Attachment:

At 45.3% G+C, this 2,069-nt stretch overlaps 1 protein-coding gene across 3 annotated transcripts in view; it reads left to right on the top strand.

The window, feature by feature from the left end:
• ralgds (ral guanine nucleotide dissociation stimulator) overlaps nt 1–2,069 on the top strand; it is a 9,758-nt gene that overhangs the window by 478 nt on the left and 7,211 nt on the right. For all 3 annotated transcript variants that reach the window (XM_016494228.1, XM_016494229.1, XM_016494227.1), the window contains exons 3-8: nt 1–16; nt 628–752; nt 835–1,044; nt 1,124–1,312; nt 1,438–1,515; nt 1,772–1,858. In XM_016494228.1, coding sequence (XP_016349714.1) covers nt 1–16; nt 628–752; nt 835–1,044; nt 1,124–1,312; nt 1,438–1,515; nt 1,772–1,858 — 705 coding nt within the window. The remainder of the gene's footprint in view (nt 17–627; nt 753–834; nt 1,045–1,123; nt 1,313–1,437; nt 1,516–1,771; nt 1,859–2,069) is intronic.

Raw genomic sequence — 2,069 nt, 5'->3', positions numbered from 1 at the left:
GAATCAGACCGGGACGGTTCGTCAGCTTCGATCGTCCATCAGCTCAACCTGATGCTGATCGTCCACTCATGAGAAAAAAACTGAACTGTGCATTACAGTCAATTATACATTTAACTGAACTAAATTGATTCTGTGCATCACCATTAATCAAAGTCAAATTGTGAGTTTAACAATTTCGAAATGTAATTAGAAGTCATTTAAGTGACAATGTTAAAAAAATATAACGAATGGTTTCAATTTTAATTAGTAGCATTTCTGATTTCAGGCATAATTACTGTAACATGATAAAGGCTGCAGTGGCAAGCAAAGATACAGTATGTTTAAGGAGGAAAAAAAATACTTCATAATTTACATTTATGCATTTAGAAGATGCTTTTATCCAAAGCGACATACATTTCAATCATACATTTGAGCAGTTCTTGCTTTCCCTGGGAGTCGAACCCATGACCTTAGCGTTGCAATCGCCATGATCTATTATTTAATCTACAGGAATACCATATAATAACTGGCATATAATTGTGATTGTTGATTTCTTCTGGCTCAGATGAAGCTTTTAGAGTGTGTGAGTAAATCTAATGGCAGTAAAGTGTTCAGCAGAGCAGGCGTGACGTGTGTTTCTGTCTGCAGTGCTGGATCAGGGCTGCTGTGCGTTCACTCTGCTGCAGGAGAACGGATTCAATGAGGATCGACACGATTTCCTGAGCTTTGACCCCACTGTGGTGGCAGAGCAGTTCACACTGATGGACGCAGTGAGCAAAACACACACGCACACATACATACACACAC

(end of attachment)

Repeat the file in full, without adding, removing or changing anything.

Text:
At 45.3% G+C, this 2,069-nt stretch overlaps 1 protein-coding gene across 3 annotated transcripts in view; it reads left to right on the top strand.

The window, feature by feature from the left end:
• ralgds (ral guanine nucleotide dissociation stimulator) overlaps nt 1–2,069 on the top strand; it is a 9,758-nt gene that overhangs the window by 478 nt on the left and 7,211 nt on the right. For all 3 annotated transcript variants that reach the window (XM_016494228.1, XM_016494229.1, XM_016494227.1), the window contains exons 3-8: nt 1–16; nt 628–752; nt 835–1,044; nt 1,124–1,312; nt 1,438–1,515; nt 1,772–1,858. In XM_016494228.1, coding sequence (XP_016349714.1) covers nt 1–16; nt 628–752; nt 835–1,044; nt 1,124–1,312; nt 1,438–1,515; nt 1,772–1,858 — 705 coding nt within the window. The remainder of the gene's footprint in view (nt 17–627; nt 753–834; nt 1,045–1,123; nt 1,313–1,437; nt 1,516–1,771; nt 1,859–2,069) is intronic.

Raw genomic sequence — 2,069 nt, 5'->3', positions numbered from 1 at the left:
GAATCAGACCGGGACGGTTCGTCAGCTTCGATCGTCCATCAGCTCAACCTGATGCTGATCGTCCACTCATGAGAAAAAAACTGAACTGTGCATTACAGTCAATTATACATTTAACTGAACTAAATTGATTCTGTGCATCACCATTAATCAAAGTCAAATTGTGAGTTTAACAATTTCGAAATGTAATTAGAAGTCATTTAAGTGACAATGTTAAAAAAATATAACGAATGGTTTCAATTTTAATTAGTAGCATTTCTGATTTCAGGCATAATTACTGTAACATGATAAAGGCTGCAGTGGCAAGCAAAGATACAGTATGTTTAAGGAGGAAAAAAAATACTTCATAATTTACATTTATGCATTTAGAAGATGCTTTTATCCAAAGCGACATACATTTCAATCATACATTTGAGCAGTTCTTGCTTTCCCTGGGAGTCGAACCCATGACCTTAGCGTTGCAATCGCCATGATCTATTATTTAATCTACAGGAATACCATATAATAACTGGCATATAATTGTGATTGTTGATTTCTTCTGGCTCAGATGAAGCTTTTAGAGTGTGTGAGTAAATCTAATGGCAGTAAAGTGTTCAGCAGAGCAGGCGTGACGTGTGTTTCTGTCTGCAGTGCTGGATCAGGGCTGCTGTGCGTTCACTCTGCTGCAGGAGAACGGATTCAATGAGGATCGACACGATTTCCTGAGCTTTGACCCCACTGTGGTGGCAGAGCAGTTCACACTGATGGACGCAGTGAGCAAAACACACACGCACACATACATACACACAC